Often, I am asked if I am close to my sister, and I usually pause because I would like to say yes. Reality is I am not. However, it doesn’t diminish the hope that stems to bring our ties closer together, and work on a relationship where the roots were deeply planted long ago.
Unbeknownst to me, my sister wanted to come up for my birthday this coming September. She planned on surprising me(and my parents) by coming into town on the weekend closest to my birthdate. I haven’t seen my sister in over four years.
Growing up with my sister was a bit of a Jekyll and Hyde experience; I wanted to be close to her but at the same time I did my best to stay lost when her temper flared up. We didn’t have any common interests. I wanted to hang out with her and I did but it didn’t seem to foster the feeling of being close. I realize now that part of my problem was I was afraid of her. I had zero ability to communicate with her; I didn’t know I had my own opinions. I just did as she told me. I knew she loved me, but sometimes it was her reactions that scared me and somehow it led me to believing I had let her down.
I looked up to my sister, but I didn’t grasp this until I found out she had shoplifted. She was around 15-16 years old at the time, and a fire lit in me that wouldn’t blow out until I had my chance to express my opinions to her. A quiet rage fumed in me; aiding me to realize that my sister wasn’t perfect but up until that time – she was perfect in her imperfections. Memories of what I said to her exactly are foggy, but she said afterwards that my words stung more than what my Mom had to say to her.
It’s a funny thing to think back, and recognize that I had encased her in a glass with snow falling all around as she slowly turned around on my pedestal.
I was 14 years old when my parents officially separated and later divorced. Just like parenting, there is no instruction book on how to survive a divorce. A staff person from Madonna House articulated it for me that divorce is a death of a family. No doubt about it, the family that had been my foundation swirled down the rabbits hole. My sister was 17 years old at the time and a year later she moved out on her own. That’s when I think she started to fade, and in all honesty I didn’t know who this person I called my sister was anymore.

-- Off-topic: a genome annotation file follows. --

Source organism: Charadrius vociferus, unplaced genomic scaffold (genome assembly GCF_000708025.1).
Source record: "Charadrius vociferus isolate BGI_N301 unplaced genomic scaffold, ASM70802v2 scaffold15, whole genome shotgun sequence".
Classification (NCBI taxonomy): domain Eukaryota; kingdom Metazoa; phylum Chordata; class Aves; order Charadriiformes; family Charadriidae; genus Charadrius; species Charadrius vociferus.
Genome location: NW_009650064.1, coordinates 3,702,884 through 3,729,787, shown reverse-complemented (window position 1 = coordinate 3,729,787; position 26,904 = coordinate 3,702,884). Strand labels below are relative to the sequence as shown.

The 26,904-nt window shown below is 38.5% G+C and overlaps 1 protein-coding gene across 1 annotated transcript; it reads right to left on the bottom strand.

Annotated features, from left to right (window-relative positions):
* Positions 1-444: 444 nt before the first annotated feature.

My life became detached from her because we were both angry at each other and at situations we had no control of in our lives for various reasons. Even when I became Catholic, I hoped she would be a part of it, but she never appeared. It was hard to understand why she wouldn’t want to come because growing up I had shared my life with her whether I wanted to or not. Not having her there seem to cement even further the fact that she wanted to distance herself.
When my sister moved out across the country that was when I realized it wasn’t just miles that separated us, but we were divided in heart as well. Before she left things had not been in our favour. Words dangled all around us, but they were left unsaid, and feelings hurt were hidden. Our pride was bent and out-of-place, and the desire to stay connected was misplaced. Of course, I loved my sister, but circumstances led me to wonder if I liked the person she had become.
Bluntly, I realized no, I didn’t like her, but my love for her held despite my mistrust and anger at her. For a year, my sister did not communicate with us.
I don’t remember what inspired me to start sending cards but I have to attribute it to the Holy Spirit. Each month I would send a card that either told her I loved her or encouraged her or both. Together with my mom who was sending her cards as well, my sister slowly began to respond to us.
Starting over again was slow and gradual, a steady path to regaining some kind of resemblance of what I grew up surrounded in. For me, family was my mom and my sister, we did everything together, it’s what I remember the most. She was part of the memories imprinted from my childhood. Even though they are limited due to my depression, I have come to rely on her memories to help me put pieces together that have been stolen from me.
Time always shows us the way; it’s the process that gets in our path. Circumstances have taught me how much my sister does know me. It’s a surprise because I didn’t think she was paying attention to who I was becoming. Her care and diligence is a sweet balm. In other ways, she is still learning about the other parts of me but she’s a willing student. She is attentive to the delicate fibers that are woven deeply inside of me.
Maybe the definition of being close can stand to be altered. Healing broken parts that did not know how to speak for themselves, to be transformed into the love that we needed most. I am seeing a woman, my sister that I always knew was there, but I didn’t know if she would ever have the courage to emerge and flourish into the person I knew she was made to be.